Dec 21, 2005 IN BASEBALL HISTORY: A’s HOPE LESS IS MORE

DECEMBER 21, 2005 | OAKLAND, CALIFORNIA • The Oakland A’s hope is that it becomes addition by subtraction. ‘If you take away seats, they will come,’ seemed to be the intention when the ball club announced on this date in 2005 that they will no longer sell seats to the upper deck in McAfee Coliseum (now called Oakland-Alameda County Coliseum).

At a time when ballparks like Wrigley Field and Fenway Park are squeezing more seats into their venues, the A’s are trying to pretend an upper deck of empty seats doesn’t exist. The move reduced the A’s ballpark’s capacity, at the time, to the lowest in the major leagues.

It was another act in the drama playing out in the East Bay over a new place for the A’s to play. Team president Michael Crowley told reporters back in 2005, “Our goal is to create a more intimate ballpark atmosphere and bring our seating capacity in line to what we have proposed for our new venue.”

While the team seems to annually over-achieve on the field the A’s have struck out on a new ballpark deal. But as of December 2016 the A’s have restructured their leadership with the goal of making it happen this time.

Stay tuned to see if less is more for the Oakland A’s.

Contributing sources:
Comcast SportsNet, “Futuristic, Transforming Stadiums offer Intriguing Solutions For Oakland,” by Andy Dolich, December 19, 2016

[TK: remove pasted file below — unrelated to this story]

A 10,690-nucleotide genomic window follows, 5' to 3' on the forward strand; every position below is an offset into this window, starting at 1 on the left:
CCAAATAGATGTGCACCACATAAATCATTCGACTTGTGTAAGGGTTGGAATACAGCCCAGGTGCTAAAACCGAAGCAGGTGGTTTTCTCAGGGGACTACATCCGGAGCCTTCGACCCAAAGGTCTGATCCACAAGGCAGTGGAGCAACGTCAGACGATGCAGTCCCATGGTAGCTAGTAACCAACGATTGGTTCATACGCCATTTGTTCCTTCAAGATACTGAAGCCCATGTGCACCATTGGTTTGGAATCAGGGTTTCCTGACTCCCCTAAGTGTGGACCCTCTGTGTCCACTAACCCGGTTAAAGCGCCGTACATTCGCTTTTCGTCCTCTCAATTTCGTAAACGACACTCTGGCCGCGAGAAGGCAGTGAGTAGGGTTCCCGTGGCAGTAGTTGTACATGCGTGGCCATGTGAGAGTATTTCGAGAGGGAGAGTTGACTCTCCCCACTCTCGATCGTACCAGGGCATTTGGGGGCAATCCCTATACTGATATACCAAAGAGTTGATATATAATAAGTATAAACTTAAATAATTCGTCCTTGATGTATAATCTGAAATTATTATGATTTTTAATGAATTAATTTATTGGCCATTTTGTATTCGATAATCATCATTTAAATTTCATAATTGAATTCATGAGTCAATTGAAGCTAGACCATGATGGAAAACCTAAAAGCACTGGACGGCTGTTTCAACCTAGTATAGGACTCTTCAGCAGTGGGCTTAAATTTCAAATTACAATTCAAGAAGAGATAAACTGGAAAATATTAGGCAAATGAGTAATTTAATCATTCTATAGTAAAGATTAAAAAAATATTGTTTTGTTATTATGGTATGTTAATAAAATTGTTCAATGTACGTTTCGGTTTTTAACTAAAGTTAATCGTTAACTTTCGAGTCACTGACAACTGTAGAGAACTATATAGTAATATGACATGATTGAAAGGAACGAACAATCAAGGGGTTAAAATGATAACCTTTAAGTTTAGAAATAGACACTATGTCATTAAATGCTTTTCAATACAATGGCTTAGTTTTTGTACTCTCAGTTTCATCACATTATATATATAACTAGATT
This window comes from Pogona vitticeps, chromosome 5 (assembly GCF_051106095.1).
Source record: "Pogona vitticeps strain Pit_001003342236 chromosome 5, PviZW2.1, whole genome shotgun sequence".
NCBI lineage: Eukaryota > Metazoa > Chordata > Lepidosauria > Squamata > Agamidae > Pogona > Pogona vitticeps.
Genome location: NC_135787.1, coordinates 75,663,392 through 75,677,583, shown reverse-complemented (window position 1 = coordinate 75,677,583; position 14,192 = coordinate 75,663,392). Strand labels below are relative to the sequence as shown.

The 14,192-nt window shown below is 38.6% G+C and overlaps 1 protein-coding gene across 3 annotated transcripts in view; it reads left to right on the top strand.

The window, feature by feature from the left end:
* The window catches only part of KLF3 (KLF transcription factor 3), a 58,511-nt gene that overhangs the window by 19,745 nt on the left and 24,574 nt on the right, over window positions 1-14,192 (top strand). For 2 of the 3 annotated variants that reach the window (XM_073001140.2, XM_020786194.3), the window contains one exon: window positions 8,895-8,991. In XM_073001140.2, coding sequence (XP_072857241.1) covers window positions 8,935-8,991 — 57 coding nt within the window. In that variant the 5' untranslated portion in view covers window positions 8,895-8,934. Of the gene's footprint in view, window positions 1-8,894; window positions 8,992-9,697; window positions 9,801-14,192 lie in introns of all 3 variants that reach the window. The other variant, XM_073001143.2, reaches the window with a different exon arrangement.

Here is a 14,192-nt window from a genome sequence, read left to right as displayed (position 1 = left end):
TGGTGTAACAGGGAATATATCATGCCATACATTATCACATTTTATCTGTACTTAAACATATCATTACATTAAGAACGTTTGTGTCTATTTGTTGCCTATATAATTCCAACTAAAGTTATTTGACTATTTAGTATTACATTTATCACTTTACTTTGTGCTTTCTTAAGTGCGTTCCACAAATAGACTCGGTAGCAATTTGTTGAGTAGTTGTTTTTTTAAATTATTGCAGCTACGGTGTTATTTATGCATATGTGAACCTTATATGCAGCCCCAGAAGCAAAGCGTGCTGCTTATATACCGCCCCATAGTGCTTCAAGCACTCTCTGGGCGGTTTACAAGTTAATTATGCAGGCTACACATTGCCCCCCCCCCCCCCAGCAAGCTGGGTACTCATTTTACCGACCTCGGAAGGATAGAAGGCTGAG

San Jose Mercury News, December 16, 2013

DEC 7 IN BASEBALL HISTORY – HOW PEARL HARBOR AFFECTED BASEBALL

DECEMBER 7, 1941 | ST. LOUIS, MISSOURI • The St. Louis Browns was a struggling franchise in the standings and the box office throughout most of the time it shared St. Louis with the Cardinals. The team drew just 193,000 fans in 1940, about 2,500 a game. It was not unusual to have fewer than 1,000 people in the stands. The paid attendance on September 11, 1940 was 472. Needless to say owner Donald Barnes wanted a change of scenery. This is how Pearl Harbor affected baseball — almost.

It had been rumored for years that if the Japanese hadn’t bombed Pearl Harbor, Hawaii on this date in 1941 – which ushered the United States into World War II – the Browns would have moved to Los Angeles more than a decade before the Dodgers did. Some said it was a “done deal.”

Researchers at the Society for American Baseball Research (SABR) decided to investigate. What they found out is… maybe.

Read SABR’s Business of Baseball Committee paper “A Funny Thing Happened on the Way to the Coliseum” by Norman Macht for all the details. In a nutshell the committee looked into a Los Angeles Examiner report in 1946 that the deal only needed formal approval from major league baseball at its winter meetings starting December 9, 1941. Pearl Harbor was attacked on the 7th.